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Everytown for Gun Safety Support Fund Launches New Online Portal for City Gun Violence Prevention


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NEW YORK — Today, Everytown for Gun Safety Support Fund announced the launch of CityGRIP, an interactive online platform that will help mayors, city officials, reporters and advocates explore gun violence prevention strategies tailored to a city’s particular makeup and gun violence issues. The site draws on two years of interviews with city officials about their uses of data in local public safety efforts, as well as extensive research on the effectiveness of a wide range of community-based gun violence prevention strategies.

“With this portal, we’re helping city leaders tackle the gun violence crisis our national government has shamefully failed to address,” said John Feinblatt, president of Everytown for Gun Safety, the country’s largest gun violence prevention organization. “Decision-makers can use CityGRIP to build evidence-based strategies to keep their community safe.”

“In nearly 100 communities across the country, Moms Demand Action volunteers are supporting community partners and city leaders as they work to end the devastating daily gun violence that never gets the attention it deserves,” said Shannon Watts, founder of Moms Demand Action for Gun Sense in America. “CityGRIP is a new, essential tool to help volunteers, community leaders and local elected officials identify solutions to address gun violence in communities where the nation’s gun violence crisis is experienced most acutely.”

“Ending the senseless epidemic of gun violence and mass shootings demands that we use every resource at our disposal — from youth development programs to meaningful legislation,” said Eric Garcetti, Mayor of Los Angeles. “CityGRIP plays an important part in this work by providing mayors with a data-informed blueprint that will help us fight gun violence in our communities.”

“CityGRIP is a powerful platform that can help cities develop gun violence reduction strategies that are data-informed and evidence-based with support from cities that have implemented these programs,” said William Peduto, Mayor of Pittsburgh. “For mayors, learning from the experiences of other cities is enormously helpful as we try to deliver the best results for our residents.”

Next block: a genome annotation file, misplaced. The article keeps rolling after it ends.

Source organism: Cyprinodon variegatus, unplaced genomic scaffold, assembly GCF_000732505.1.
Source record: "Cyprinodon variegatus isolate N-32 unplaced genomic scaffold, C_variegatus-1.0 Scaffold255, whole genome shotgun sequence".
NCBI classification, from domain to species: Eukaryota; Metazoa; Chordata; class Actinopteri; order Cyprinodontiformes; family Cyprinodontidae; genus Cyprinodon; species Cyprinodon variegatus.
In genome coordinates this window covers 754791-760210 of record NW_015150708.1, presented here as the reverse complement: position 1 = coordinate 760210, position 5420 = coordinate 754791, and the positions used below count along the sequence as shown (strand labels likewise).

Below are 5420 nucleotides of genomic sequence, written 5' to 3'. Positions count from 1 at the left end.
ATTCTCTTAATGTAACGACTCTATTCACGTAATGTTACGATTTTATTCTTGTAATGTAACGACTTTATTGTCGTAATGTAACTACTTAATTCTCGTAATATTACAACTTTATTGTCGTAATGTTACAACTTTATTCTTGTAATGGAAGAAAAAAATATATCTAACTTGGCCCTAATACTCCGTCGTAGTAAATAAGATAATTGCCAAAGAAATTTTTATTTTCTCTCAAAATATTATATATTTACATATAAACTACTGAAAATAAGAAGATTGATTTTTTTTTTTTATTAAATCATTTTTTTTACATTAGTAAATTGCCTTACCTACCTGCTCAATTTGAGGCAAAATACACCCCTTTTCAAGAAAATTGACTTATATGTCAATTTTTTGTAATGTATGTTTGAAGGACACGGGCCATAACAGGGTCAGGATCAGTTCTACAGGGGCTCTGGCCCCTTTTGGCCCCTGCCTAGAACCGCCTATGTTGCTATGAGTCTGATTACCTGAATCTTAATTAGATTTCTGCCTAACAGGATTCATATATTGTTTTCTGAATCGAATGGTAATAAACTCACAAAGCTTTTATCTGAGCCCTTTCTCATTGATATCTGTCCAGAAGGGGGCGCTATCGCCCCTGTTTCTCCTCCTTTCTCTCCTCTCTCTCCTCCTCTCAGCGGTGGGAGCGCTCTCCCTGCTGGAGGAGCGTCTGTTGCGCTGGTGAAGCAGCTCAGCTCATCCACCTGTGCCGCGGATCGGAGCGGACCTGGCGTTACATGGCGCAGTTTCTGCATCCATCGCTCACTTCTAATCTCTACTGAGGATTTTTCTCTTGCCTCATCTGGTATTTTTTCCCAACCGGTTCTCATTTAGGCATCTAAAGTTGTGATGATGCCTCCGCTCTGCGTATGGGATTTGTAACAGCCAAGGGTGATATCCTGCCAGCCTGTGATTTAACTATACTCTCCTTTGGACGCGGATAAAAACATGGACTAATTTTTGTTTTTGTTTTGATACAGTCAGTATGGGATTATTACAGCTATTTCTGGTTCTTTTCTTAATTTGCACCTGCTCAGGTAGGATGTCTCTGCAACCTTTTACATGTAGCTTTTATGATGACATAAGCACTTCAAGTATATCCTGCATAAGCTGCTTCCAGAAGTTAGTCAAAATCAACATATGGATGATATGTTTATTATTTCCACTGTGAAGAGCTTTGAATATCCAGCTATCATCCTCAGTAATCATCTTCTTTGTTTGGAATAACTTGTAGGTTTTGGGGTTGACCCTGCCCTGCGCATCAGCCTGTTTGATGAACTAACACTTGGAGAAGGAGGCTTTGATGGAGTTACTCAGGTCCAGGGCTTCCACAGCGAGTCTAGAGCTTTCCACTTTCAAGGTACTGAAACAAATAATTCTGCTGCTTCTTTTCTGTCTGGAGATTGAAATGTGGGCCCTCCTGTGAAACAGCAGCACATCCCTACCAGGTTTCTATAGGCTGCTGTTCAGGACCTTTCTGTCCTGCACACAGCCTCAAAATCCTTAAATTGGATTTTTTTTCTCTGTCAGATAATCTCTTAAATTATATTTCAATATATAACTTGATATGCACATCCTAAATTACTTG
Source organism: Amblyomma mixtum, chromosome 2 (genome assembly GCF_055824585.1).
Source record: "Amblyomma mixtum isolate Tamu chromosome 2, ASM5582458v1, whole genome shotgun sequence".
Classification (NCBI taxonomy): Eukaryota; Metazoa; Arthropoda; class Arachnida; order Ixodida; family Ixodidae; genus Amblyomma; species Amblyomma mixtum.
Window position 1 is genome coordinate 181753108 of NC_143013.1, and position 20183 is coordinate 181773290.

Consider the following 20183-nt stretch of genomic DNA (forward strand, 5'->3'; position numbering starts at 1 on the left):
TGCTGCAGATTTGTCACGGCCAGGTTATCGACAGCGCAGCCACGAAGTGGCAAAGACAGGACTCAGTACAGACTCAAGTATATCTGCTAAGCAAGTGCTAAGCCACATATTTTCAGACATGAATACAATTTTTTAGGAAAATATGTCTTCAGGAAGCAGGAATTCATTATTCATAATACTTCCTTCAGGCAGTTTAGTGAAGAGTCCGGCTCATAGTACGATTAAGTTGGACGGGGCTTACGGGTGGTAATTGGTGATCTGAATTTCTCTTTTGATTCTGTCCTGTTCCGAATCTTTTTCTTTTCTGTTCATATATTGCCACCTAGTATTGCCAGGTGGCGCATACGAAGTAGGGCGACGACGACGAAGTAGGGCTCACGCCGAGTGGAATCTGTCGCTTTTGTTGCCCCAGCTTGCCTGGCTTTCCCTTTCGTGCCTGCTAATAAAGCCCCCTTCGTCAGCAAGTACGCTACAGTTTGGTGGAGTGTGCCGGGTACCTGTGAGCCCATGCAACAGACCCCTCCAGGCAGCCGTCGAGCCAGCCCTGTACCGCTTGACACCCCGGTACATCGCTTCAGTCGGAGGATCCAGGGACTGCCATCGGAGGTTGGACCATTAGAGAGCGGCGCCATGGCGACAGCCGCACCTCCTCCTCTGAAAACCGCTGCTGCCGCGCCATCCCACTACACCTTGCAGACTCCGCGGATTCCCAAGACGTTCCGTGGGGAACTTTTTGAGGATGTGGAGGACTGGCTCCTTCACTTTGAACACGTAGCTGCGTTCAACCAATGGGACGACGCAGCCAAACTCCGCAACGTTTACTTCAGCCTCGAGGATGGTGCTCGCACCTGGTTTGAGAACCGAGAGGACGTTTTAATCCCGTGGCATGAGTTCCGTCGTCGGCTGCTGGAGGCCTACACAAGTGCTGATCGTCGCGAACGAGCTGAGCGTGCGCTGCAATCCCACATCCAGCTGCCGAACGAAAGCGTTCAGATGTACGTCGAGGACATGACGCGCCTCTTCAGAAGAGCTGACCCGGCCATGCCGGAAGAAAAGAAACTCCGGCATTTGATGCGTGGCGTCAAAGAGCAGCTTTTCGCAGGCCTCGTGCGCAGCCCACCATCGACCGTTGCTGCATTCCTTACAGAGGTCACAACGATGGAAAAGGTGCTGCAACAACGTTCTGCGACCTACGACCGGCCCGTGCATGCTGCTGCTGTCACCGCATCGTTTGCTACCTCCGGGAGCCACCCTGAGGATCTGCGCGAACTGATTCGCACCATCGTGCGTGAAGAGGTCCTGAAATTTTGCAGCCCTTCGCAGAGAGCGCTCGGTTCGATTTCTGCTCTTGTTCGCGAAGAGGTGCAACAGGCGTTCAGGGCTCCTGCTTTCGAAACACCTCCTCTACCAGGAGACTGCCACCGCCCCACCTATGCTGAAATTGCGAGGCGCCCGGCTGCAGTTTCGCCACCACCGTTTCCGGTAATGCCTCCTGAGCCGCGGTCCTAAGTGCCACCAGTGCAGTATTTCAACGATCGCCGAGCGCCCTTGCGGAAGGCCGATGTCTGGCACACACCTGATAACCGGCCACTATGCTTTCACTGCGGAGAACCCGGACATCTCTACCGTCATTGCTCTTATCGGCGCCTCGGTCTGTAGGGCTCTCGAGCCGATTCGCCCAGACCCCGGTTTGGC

“Cities of every size now have access to a clearinghouse of gun violence prevention programs that are tailored to address the needs of their community,” said Karen Freeman-Wilson, Mayor of Gary, Indiana and President of the National League of Cities. “This is a tool that can foster communication between cities across the country that are working to end gun violence.”

“Gun violence is a multi-faceted issue for a community,” said Greg Fischer, Mayor of Louisville, Kentucky and Vice President of the US Conference of Mayors. “CityGRIP provides a thorough and systematic structure to reduce gun violence.”CityGRIP helps cities create a custom blueprint for gun violence reduction, with strategies including: 

  • Community-based violence intervention programs: Intervention programs like Cure Violence reduce gunshot victimizations in the neighborhoods most affected by gun violence. In the South Bronx, the Cure Violence program was associated with a 37 percent decline in gun injuries and a 63 percent decline in shooting victimizations.
  • Improving public spaces: Urban communities can adopt strategies to reduce gun violence by reshaping public spaces that facilitate gun crime. In Philadelphia, a project to transform vacant lots into green spaces were associated with a 29% reduction in gun violence in surrounding areas. 
  • Hospital-based intervention programs: These programs connect gun violence survivors who are at risk of being reinjured or violent retaliation with mental health counseling, education, employment counseling, and other services. In San Francisco, participants in a hospital-based violence intervention program were 2 times less likely to be readmitted for a violent injury.

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